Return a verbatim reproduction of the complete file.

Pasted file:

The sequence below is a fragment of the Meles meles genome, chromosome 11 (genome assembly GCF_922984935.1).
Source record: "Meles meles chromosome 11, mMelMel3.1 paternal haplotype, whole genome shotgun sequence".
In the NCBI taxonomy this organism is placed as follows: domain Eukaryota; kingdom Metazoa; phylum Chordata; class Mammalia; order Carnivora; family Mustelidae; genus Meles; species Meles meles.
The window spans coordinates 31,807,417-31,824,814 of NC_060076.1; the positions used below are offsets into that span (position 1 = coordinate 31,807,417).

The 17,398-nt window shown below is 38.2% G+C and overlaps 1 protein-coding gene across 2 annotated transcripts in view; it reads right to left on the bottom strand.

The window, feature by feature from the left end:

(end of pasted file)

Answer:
The sequence below is a fragment of the Meles meles genome, chromosome 11 (genome assembly GCF_922984935.1).
Source record: "Meles meles chromosome 11, mMelMel3.1 paternal haplotype, whole genome shotgun sequence".
In the NCBI taxonomy this organism is placed as follows: domain Eukaryota; kingdom Metazoa; phylum Chordata; class Mammalia; order Carnivora; family Mustelidae; genus Meles; species Meles meles.
The window spans coordinates 31,807,417-31,824,814 of NC_060076.1; the positions used below are offsets into that span (position 1 = coordinate 31,807,417).

The 17,398-nt window shown below is 38.2% G+C and overlaps 1 protein-coding gene across 2 annotated transcripts in view; it reads right to left on the bottom strand.

The window, feature by feature from the left end: